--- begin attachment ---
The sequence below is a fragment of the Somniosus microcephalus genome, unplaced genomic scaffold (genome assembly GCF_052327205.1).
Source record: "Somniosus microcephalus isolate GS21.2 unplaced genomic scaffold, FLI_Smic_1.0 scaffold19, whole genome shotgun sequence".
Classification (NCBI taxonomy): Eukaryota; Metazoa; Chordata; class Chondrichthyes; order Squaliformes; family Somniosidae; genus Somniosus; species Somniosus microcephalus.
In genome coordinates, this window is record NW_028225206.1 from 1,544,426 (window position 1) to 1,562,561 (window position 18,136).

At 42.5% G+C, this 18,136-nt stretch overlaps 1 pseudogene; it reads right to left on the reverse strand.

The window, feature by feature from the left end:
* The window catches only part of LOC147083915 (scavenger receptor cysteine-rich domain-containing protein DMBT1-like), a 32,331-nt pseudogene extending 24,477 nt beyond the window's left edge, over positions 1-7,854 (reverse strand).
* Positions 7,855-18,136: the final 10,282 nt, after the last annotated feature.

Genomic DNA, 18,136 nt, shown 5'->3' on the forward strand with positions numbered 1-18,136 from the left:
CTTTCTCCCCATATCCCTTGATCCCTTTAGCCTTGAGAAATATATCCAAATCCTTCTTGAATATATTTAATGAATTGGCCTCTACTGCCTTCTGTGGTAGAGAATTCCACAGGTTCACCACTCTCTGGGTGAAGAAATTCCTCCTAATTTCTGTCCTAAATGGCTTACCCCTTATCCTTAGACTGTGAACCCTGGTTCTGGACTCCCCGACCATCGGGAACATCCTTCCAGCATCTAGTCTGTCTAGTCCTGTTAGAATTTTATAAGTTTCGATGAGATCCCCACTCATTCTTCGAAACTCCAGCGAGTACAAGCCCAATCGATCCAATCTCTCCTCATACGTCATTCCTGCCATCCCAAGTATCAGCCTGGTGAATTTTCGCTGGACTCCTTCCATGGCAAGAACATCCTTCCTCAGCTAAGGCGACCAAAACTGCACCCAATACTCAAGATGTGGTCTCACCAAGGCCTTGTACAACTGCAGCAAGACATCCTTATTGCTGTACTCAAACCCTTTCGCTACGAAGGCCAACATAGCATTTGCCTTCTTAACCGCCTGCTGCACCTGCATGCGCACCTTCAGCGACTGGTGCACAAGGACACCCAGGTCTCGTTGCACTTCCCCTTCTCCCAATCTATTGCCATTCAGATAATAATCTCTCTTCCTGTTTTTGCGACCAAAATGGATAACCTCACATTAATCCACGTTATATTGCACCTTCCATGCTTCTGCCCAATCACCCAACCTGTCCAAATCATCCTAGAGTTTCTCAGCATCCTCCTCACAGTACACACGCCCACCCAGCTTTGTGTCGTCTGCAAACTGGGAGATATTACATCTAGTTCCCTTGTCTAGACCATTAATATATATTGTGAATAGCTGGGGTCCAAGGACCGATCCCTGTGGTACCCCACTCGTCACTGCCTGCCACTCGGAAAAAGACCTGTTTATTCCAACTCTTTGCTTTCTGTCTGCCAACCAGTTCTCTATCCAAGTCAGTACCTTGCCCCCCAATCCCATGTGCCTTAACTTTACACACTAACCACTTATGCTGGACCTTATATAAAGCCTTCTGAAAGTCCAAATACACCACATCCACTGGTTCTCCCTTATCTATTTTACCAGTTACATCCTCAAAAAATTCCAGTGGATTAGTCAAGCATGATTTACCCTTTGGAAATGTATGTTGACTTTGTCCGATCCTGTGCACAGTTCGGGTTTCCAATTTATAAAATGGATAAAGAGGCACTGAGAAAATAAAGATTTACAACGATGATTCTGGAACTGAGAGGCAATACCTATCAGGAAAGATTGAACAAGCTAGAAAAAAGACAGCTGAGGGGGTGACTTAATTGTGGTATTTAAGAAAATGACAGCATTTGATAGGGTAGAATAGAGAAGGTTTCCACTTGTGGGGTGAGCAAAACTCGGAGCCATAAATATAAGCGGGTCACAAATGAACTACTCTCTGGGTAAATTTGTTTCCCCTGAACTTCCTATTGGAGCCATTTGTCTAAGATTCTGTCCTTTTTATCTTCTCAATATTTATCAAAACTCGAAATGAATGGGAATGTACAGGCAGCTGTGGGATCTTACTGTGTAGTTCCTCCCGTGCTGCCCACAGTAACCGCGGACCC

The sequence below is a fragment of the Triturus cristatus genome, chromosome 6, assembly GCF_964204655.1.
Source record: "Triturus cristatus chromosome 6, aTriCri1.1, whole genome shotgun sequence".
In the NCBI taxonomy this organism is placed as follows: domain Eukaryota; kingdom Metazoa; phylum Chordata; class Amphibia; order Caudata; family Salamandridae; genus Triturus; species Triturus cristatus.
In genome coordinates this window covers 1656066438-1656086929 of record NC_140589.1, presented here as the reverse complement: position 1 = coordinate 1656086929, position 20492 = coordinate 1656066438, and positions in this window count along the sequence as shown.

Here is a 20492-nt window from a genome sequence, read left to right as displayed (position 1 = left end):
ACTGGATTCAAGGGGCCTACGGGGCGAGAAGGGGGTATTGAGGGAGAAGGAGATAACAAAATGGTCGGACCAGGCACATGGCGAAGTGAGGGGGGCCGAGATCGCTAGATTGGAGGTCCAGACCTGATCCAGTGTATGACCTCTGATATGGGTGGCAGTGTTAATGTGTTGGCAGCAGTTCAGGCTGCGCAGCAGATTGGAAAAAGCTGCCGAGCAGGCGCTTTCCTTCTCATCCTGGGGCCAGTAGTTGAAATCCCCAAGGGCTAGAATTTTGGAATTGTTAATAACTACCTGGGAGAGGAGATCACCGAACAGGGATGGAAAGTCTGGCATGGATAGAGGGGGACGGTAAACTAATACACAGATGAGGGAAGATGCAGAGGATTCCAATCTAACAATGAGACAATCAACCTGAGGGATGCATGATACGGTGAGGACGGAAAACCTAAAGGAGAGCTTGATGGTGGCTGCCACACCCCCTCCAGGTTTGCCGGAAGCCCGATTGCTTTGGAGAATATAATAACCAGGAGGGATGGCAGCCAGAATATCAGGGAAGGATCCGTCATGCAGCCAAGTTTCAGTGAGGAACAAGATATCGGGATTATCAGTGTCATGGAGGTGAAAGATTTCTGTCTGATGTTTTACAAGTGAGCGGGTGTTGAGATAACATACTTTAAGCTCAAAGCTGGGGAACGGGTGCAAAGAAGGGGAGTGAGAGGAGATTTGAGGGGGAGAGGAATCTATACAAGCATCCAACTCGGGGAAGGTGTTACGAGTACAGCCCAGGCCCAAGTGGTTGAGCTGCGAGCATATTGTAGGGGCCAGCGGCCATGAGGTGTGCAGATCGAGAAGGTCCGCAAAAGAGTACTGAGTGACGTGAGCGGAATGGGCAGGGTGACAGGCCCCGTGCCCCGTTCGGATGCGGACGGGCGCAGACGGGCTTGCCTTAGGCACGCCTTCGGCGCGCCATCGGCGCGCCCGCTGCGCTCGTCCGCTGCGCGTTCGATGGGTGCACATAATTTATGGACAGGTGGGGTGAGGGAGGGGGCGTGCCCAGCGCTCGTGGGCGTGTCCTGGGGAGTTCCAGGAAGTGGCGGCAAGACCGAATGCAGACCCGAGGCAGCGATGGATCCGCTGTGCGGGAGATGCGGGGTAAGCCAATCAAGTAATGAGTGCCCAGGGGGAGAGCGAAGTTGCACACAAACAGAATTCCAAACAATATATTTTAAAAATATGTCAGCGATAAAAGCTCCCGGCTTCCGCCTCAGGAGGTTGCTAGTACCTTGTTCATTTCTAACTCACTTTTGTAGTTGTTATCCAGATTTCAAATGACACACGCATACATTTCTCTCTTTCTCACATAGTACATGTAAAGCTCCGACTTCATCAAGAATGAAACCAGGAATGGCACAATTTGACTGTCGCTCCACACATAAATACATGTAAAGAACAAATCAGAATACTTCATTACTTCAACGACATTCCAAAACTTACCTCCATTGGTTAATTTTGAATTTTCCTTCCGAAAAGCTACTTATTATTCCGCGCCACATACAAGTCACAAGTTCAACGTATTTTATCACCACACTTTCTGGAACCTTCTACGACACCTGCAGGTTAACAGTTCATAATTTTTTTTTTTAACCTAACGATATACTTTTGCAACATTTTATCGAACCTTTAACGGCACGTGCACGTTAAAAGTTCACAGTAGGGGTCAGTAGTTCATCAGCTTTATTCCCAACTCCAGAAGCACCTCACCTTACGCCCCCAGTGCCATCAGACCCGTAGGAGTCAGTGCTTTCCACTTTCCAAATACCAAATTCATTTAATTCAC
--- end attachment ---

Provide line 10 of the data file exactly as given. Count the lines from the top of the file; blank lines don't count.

CTTTCTCCCCATATCCCTTGATCCCTTTAGCCTTGAGAAATATATCCAAATCCTTCTTGAATATATTTAATGAATTGGCCTCTACTGCCTTCTGTGGTAGAGAATTCCACAGGTTCACCACTCTCTGGGTGAAGAAATTCCTCCTAATTTCTGTCCTAAATGGCTTACCCCTTATCCTTAGACTGTGAACCCTGGTTCTGGACTCCCCGACCATCGGGAACATCCTTCCAGCATCTAGTCTGTCTAGTCCTGTTAGAATTTTATAAGTTTCGATGAGATCCCCACTCATTCTTCGAAACTCCAGCGAGTACAAGCCCAATCGATCCAATCTCTCCTCATACGTCATTCCTGCCATCCCAAGTATCAGCCTGGTGAATTTTCGCTGGACTCCTTCCATGGCAAGAACATCCTTCCTCAGCTAAGGCGACCAAAACTGCACCCAATACTCAAGATGTGGTCTCACCAAGGCCTTGTACAACTGCAGCAAGACATCCTTATTGCTGTACTCAAACCCTTTCGCTACGAAGGCCAACATAGCATTTGCCTTCTTAACCGCCTGCTGCACCTGCATGCGCACCTTCAGCGACTGGTGCACAAGGACACCCAGGTCTCGTTGCACTTCCCCTTCTCCCAATCTATTGCCATTCAGATAATAATCTCTCTTCCTGTTTTTGCGACCAAAATGGATAACCTCACATTAATCCACGTTATATTGCACCTTCCATGCTTCTGCCCAATCACCCAACCTGTCCAAATCATCCTAGAGTTTCTCAGCATCCTCCTCACAGTACACACGCCCACCCAGCTTTGTGTCGTCTGCAAACTGGGAGATATTACATCTAGTTCCCTTGTCTAGACCATTAATATATATTGTGAATAGCTGGGGTCCAAGGACCGATCCCTGTGGTACCCCACTCGTCACTGCCTGCCACTCGGAAAAAGACCTGTTTATTCCAACTCTTTGCTTTCTGTCTGCCAACCAGTTCTCTATCCAAGTCAGTACCTTGCCCCCCAATCCCATGTGCCTTAACTTTACACACTAACCACTTATGCTGGACCTTATATAAAGCCTTCTGAAAGTCCAAATACACCACATCCACTGGTTCTCCCTTATCTATTTTACCAGTTACATCCTCAAAAAATTCCAGTGGATTAGTCAAGCATGATTTACCCTTTGGAAATGTATGTTGACTTTGTCCGATCCTGTGCACAGTTCGGGTTTCCAATTTATAAAATGGATAAAGAGGCACTGAGAAAATAAAGATTTACAACGATGATTCTGGAACTGAGAGGCAATACCTATCAGGAAAGATTGAACAAGCTAGAAAAAAGACAGCTGAGGGGGTGACTTAATTGTGGTATTTAAGAAAATGACAGCATTTGATAGGGTAGAATAGAGAAGGTTTCCACTTGTGGGGTGAGCAAAACTCGGAGCCATAAATATAAGCGGGTCACAAATGAACTACTCTCTGGGTAAATTTGTTTCCCCTGAACTTCCTATTGGAGCCATTTGTCTAAGATTCTGTCCTTTTTATCTTCTCAATATTTATCAAAACTCGAAATGAATGGGAATGTACAGGCAGCTGTGGGATCTTACTGTGTAGTTCCTCCCGTGCTGCCCACAGTAACCGCGGACCC